In this new episode of Unreported Europe, our journalist Hans von der Brelie looks at the relocation of bicycle production in France and the impact of the anti-dumping measures taken by the EU to protect the European industry from the unfair competition from countries with low production costs Report in the Ardennes and Saint-Etienne, where industry and employment have suffered from decades of relocation.
Closed shops, houses for sale … We are in Revin, in the Ardennes, in the north-east of France. Here, as in many regions of France, the scars of decades of industrial relocation to low-wage countries are still very visible.
But there are still some reasons to be hopeful, as a major bicycle manufacturer has announced its return to Revin, near the border with Belgium.
The European Union also has the tools to fight unfair competition and protect its industry. The European Commission has in particular introduced customs taxes for certain sectors and products in order to limit imports and revive “made in Europe” production.
The mayor of Revin and the president of the community of municipalities welcome this protection offered by Europe. “I think you have to protect yourself, it’s obvious”, agrees Bernard Dekens, president of Ardennes Rives de Meuse. _ “We cannot constantly sell our industry to China and the countries of Southeast Asia.” _
“Revin was 12,500 inhabitants in the 1980s and 1990s”, remembers Daniel Durbecq, the mayor of the city. “Today it is a little over 6,000 inhabitants. We have lost half the population and we have an unemployment rate of 27%, which is enormous.”
“The great satisfaction for us is to see a historic French brand, Mercier, which was in South-East Asia, come back to settle in Revin”, welcomes Bernard Dekens. “This proves that the industry is not dead in the Ardennes and that it is possible for a company which relocated a few years ago to come back to produce in France.”
The goal for Mercier is to start production early next year to produce half a million bicycles per year. This represents an investment of eleven million euros which is largely subsidized by French and European taxpayers.
Problem: Many components are still made in Asia. This is why the investor opted for production in Revin, near the ports of Rotterdam and Antwerp. The option also facilitates access to the main European markets.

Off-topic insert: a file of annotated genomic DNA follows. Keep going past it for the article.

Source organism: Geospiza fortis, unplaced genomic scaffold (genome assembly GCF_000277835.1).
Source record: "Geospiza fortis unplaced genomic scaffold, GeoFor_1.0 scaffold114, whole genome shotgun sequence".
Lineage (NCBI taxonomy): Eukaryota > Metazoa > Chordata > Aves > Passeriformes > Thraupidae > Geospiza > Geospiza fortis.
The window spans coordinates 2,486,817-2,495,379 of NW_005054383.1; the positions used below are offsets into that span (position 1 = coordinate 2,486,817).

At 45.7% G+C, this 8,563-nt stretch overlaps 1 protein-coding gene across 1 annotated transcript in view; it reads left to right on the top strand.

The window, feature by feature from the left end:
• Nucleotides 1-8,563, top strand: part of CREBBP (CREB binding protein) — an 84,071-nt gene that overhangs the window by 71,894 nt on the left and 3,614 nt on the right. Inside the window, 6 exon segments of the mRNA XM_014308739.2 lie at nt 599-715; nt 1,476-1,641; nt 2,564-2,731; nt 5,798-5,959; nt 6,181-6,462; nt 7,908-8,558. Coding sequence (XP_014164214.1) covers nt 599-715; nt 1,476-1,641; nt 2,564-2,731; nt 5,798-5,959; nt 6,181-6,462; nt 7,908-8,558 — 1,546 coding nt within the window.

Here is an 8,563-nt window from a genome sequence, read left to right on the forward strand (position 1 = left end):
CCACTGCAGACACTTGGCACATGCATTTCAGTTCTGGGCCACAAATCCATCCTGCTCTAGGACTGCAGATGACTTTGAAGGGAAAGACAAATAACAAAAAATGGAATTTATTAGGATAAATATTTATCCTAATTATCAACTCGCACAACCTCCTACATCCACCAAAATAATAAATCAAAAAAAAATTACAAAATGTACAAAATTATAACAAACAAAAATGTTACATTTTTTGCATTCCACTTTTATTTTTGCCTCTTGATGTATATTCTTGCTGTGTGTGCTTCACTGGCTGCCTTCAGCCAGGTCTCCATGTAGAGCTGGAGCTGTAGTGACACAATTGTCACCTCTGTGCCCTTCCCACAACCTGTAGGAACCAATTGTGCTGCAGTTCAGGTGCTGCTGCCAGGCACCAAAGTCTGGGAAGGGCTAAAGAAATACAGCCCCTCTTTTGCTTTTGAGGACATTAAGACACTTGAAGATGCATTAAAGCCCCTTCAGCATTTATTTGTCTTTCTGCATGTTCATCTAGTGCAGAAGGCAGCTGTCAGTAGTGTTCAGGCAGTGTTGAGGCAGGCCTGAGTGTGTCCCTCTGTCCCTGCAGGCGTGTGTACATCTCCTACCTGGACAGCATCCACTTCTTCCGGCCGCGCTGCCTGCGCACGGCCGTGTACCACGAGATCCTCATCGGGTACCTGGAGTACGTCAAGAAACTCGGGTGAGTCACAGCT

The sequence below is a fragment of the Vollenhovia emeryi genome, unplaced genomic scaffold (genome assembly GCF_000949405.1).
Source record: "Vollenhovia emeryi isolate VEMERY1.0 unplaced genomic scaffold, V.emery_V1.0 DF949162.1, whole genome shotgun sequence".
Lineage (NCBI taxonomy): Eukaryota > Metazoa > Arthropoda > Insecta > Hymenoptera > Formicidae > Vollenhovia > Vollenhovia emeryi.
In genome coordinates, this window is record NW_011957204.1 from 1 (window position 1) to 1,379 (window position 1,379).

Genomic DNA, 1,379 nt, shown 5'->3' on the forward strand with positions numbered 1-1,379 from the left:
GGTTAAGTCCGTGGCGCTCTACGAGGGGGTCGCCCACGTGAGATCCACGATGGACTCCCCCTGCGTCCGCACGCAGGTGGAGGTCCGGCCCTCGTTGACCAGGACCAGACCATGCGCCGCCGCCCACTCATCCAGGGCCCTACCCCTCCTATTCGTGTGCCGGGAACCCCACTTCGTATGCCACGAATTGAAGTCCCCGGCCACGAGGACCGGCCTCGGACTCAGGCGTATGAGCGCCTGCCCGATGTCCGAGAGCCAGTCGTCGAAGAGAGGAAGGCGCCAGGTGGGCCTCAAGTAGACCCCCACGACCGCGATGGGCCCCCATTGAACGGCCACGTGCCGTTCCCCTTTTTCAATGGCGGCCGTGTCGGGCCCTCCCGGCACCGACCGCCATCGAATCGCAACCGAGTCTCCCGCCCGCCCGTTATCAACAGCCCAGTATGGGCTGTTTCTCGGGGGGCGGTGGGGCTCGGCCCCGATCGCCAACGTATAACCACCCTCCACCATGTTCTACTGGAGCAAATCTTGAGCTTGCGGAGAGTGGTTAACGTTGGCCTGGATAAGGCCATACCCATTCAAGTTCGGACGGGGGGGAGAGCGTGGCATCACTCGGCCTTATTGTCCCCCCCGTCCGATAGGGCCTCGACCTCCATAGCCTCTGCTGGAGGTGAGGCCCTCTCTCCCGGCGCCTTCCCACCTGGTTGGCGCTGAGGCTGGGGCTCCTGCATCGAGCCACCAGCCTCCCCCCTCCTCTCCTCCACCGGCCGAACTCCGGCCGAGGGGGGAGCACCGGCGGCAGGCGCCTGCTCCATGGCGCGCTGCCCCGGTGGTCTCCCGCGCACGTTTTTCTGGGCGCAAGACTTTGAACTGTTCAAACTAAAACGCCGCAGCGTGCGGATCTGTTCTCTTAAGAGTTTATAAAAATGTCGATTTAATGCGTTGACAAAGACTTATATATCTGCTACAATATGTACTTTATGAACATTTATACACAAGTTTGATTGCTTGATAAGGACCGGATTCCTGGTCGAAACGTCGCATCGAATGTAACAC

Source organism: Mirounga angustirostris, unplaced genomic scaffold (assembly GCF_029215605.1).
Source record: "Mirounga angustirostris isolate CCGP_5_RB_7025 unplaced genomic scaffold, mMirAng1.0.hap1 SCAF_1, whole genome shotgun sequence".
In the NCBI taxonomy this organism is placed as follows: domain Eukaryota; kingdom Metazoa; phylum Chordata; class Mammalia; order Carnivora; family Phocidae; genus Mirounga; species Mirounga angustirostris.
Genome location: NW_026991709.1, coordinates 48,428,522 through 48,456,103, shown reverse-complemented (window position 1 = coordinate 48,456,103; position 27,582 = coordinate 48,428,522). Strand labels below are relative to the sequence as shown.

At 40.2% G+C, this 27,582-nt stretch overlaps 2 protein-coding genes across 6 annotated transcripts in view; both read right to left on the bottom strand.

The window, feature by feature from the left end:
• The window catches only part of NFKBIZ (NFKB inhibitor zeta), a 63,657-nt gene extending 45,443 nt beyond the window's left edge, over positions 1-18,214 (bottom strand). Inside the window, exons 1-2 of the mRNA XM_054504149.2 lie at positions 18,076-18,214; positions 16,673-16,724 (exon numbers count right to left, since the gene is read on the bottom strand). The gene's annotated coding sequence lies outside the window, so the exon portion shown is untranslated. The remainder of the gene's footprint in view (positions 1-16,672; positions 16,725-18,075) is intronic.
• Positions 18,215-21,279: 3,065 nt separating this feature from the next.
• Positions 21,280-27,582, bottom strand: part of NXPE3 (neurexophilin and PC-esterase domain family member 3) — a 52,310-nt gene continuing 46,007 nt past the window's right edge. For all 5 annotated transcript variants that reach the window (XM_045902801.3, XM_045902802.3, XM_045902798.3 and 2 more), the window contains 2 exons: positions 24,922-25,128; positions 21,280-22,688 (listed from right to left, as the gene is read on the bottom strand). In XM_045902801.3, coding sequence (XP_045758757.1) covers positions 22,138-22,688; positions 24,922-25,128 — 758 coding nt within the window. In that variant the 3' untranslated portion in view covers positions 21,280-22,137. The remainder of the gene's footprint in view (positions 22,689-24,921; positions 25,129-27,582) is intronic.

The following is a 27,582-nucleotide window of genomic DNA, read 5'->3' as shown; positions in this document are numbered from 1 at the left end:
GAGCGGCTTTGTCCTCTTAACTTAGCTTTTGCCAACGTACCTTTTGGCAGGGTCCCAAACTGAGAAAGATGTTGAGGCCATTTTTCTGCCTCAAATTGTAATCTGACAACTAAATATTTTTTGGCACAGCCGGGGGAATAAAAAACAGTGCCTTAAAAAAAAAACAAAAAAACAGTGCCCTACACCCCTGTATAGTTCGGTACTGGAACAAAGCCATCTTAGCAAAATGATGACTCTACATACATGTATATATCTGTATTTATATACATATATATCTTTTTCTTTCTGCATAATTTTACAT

Come back, that’s it “proximity to the largest European countries, openness to northern and eastern Europe, and access to a market of 110 million inhabitants”, emphasizes Maryline Le Maou, project manager at Ardennes Developpement.
The return of a bicycle manufacturer to the region is also good news on the employment front. 270 jobs will be created at Revin. And proof that there is a significant job offer: in just a few days, hundreds of people have submitted their applications to the Pôle Emploi agency.
Among them, Stéphanie Jodar, who is attending an information meeting today on the new recruitment method. A rather innovative method. Indeed, the skills of the candidates will be tested through simulations of practical tasks, such as welding.
“A lot of people moved because of unemployment. Before, it’s true, Revin was quite populated.”, remembers Stéphanie. “Now there is hardly anyone left. Opening a factory here, I think it will bring a lot of people.”
Some job seekers remember the site before it became a brownfield site. When his factory closed, Michael Brioso began a long period of instability, doing odd jobs. “Since I live in Revin, finding a job there is a great advantage, no left or right movements”, note Michael. “At the moment I’m working on an interim basis: it’s a week on the one hand, a week on the other … But that’s not a life in fact.”
“It’s a mirror of the larks, this anti-dumping tax”